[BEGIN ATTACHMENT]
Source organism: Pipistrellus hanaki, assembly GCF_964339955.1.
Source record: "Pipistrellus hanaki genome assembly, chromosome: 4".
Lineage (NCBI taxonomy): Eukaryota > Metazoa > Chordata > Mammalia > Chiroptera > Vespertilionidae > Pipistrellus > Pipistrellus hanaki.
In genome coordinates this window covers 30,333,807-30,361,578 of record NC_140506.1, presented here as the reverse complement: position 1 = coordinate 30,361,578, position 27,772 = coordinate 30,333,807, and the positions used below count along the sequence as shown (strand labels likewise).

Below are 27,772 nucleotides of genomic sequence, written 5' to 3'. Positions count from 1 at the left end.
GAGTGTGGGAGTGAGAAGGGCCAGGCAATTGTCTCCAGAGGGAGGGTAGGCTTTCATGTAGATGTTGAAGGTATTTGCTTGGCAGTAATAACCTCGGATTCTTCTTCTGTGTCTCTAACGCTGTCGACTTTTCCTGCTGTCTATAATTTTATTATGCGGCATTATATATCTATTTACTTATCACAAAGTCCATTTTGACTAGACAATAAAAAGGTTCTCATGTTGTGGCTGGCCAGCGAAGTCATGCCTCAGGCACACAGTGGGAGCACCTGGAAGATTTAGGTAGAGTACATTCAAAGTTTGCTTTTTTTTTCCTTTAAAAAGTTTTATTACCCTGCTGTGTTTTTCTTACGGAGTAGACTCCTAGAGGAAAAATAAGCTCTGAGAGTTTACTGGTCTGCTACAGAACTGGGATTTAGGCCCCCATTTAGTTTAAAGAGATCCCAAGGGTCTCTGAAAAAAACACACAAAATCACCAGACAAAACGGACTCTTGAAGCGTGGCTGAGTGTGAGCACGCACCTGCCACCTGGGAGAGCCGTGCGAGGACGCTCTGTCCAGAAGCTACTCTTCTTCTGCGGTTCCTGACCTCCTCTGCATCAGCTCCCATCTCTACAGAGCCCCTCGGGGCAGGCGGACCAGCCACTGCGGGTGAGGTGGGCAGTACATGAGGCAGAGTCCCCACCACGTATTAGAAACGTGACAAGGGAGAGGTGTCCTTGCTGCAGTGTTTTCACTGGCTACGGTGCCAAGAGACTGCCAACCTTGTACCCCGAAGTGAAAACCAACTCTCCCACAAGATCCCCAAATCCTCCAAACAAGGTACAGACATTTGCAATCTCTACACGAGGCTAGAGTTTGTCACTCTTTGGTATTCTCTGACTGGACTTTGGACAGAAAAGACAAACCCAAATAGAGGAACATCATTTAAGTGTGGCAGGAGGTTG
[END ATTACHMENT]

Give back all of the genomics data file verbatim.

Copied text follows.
Source organism: Pipistrellus hanaki, assembly GCF_964339955.1.
Source record: "Pipistrellus hanaki genome assembly, chromosome: 4".
Lineage (NCBI taxonomy): Eukaryota > Metazoa > Chordata > Mammalia > Chiroptera > Vespertilionidae > Pipistrellus > Pipistrellus hanaki.
In genome coordinates this window covers 30,333,807-30,361,578 of record NC_140506.1, presented here as the reverse complement: position 1 = coordinate 30,361,578, position 27,772 = coordinate 30,333,807, and the positions used below count along the sequence as shown (strand labels likewise).

Below are 27,772 nucleotides of genomic sequence, written 5' to 3'. Positions count from 1 at the left end.
GAGTGTGGGAGTGAGAAGGGCCAGGCAATTGTCTCCAGAGGGAGGGTAGGCTTTCATGTAGATGTTGAAGGTATTTGCTTGGCAGTAATAACCTCGGATTCTTCTTCTGTGTCTCTAACGCTGTCGACTTTTCCTGCTGTCTATAATTTTATTATGCGGCATTATATATCTATTTACTTATCACAAAGTCCATTTTGACTAGACAATAAAAAGGTTCTCATGTTGTGGCTGGCCAGCGAAGTCATGCCTCAGGCACACAGTGGGAGCACCTGGAAGATTTAGGTAGAGTACATTCAAAGTTTGCTTTTTTTTTCCTTTAAAAAGTTTTATTACCCTGCTGTGTTTTTCTTACGGAGTAGACTCCTAGAGGAAAAATAAGCTCTGAGAGTTTACTGGTCTGCTACAGAACTGGGATTTAGGCCCCCATTTAGTTTAAAGAGATCCCAAGGGTCTCTGAAAAAAACACACAAAATCACCAGACAAAACGGACTCTTGAAGCGTGGCTGAGTGTGAGCACGCACCTGCCACCTGGGAGAGCCGTGCGAGGACGCTCTGTCCAGAAGCTACTCTTCTTCTGCGGTTCCTGACCTCCTCTGCATCAGCTCCCATCTCTACAGAGCCCCTCGGGGCAGGCGGACCAGCCACTGCGGGTGAGGTGGGCAGTACATGAGGCAGAGTCCCCACCACGTATTAGAAACGTGACAAGGGAGAGGTGTCCTTGCTGCAGTGTTTTCACTGGCTACGGTGCCAAGAGACTGCCAACCTTGTACCCCGAAGTGAAAACCAACTCTCCCACAAGATCCCCAAATCCTCCAAACAAGGTACAGACATTTGCAATCTCTACACGAGGCTAGAGTTTGTCACTCTTTGGTATTCTCTGACTGGACTTTGGACAGAAAAGACAAACCCAAATAGAGGAACATCATTTAAGTGTGGCAGGAGGTTG